by Grady Hendrix
Louise pulled into the driveway and got out. Her rental car looked too bright and blue next to the dry front yard. The camellia bushes on either side of the front steps looked withered. The windows were dirty, their screens blurry with dirt. Dad hadn’t installed the storm windows yet, which he always did until October, and nobody had swept the roof where dead pine needles were bunched into thick orange continents. A limp seasonal flag with a red candle and the word Noel hung on the front porch. It looked dirty.
The first blank line of Listr appeared in her head and filled in: Walk through house. She would start here. Take a tour. Assess the situation. That made sense, but her feet didn’t move. She didn’t want to go inside. It felt like too much. She didn’t want to see it so empty.
However, as a single mom, Louise was an expert at doing things she would rather avoid. If she doesn’t rip the band-aid off and go about the business, who will? Forcing herself to walk across the dry grass, she opened the screen door and reached for the knob. It didn’t turn. no keys Maybe the back? She walked around the house where the yellow grass faded to earth, unlocked the waist-high chain-link gate, swung it open wide with her hip, and slipped through.
Mark’s wood stood abandoned in the center of the backyard, a clump of once-yellow pines that had faded to gray. Louise recalled how excited her mother had been when Lowe turned it in for the patio Mark promised to build in 2017. Since then it had stood untouched, killing the grass.
Not that there was much weed to kill. The backyard had been a blind spot in her family, a large, weed-strewn expanse of dirt and whatever mutant grass could survive without watering. Nothing significant grew backwards, except for a ridiculously tall pecan tree in the middle that was probably dead and a twisted cypress tree in the back corner that was overgrown. A wall of immortal bamboo separated them from their neighbors.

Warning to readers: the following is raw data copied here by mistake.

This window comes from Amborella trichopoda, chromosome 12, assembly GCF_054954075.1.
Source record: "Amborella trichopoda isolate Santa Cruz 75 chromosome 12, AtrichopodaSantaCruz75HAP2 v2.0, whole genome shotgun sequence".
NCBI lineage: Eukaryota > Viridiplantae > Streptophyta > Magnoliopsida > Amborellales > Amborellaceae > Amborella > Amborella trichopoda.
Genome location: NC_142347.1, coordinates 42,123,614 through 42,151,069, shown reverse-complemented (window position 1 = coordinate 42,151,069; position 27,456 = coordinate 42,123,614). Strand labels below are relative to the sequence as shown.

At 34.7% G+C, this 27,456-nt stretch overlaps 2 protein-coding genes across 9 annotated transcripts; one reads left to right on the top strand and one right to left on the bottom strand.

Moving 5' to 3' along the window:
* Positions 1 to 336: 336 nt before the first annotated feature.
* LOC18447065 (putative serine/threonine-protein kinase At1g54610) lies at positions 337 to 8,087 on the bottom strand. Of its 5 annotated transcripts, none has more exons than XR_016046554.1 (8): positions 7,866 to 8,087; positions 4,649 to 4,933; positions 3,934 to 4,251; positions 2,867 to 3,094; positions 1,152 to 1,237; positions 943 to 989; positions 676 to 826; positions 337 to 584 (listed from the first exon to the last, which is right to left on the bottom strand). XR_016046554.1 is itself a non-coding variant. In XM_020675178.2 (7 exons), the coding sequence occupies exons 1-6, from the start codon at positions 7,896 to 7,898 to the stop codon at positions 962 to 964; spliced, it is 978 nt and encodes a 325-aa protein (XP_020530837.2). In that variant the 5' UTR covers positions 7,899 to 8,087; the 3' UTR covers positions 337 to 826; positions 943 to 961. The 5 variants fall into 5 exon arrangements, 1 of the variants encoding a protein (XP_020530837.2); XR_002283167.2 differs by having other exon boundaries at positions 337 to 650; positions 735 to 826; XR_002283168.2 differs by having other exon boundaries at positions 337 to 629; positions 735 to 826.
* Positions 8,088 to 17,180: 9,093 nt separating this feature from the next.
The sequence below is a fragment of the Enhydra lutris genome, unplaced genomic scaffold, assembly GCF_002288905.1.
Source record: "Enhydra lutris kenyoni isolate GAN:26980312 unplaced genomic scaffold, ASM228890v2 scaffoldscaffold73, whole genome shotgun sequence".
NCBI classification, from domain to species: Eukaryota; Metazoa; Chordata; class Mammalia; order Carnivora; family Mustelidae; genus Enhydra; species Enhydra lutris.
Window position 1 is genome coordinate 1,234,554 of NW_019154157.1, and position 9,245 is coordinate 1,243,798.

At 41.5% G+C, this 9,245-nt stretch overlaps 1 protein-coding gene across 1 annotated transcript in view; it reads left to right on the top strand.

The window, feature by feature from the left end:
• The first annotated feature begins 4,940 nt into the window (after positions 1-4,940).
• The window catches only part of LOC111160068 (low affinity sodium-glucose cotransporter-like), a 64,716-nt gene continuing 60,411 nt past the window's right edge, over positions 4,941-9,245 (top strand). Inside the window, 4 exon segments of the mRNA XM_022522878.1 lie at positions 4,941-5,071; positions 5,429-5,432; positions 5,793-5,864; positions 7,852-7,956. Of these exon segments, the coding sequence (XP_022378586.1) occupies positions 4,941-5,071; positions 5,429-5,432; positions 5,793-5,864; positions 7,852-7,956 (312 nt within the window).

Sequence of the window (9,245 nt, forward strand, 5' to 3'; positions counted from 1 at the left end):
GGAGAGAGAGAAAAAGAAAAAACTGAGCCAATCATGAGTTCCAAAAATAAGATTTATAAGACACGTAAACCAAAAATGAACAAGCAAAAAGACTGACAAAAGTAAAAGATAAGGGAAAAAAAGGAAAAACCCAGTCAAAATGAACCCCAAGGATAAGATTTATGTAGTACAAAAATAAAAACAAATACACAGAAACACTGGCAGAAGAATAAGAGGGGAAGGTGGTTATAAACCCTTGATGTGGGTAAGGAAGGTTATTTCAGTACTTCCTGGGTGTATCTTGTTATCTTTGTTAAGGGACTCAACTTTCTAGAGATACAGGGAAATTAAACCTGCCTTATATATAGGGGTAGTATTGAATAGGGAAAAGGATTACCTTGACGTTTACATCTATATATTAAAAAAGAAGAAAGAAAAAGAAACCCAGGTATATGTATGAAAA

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Louise grabbed the rattling old knob on the back door to the garage and her heart stopped. She expected it to be locked, but it turned under her hand and opened with a familiar fanfare of squeaking hinges. She forced herself to go inside.
Shadowy cousins, neighbors and aunts huddled in the garage, sipping Coors as they always do on Christmas Day, Bing Crosby playing a boombox, the women smoking Virginia Slims and adding notes of menthol to the pink perfection of the roasted Christmas ham. Louise’s eyes adjusted to the darkness and the phantoms vanished and the garage looked twice as empty as before.
She went up the three brick steps to the kitchen door and froze.
She heard the muffled voice of a man speaking with confidence and authority from somewhere in the house. Louise stared through the window in the center of the door, peered past the diaphanous white curtain, trying to see who it was.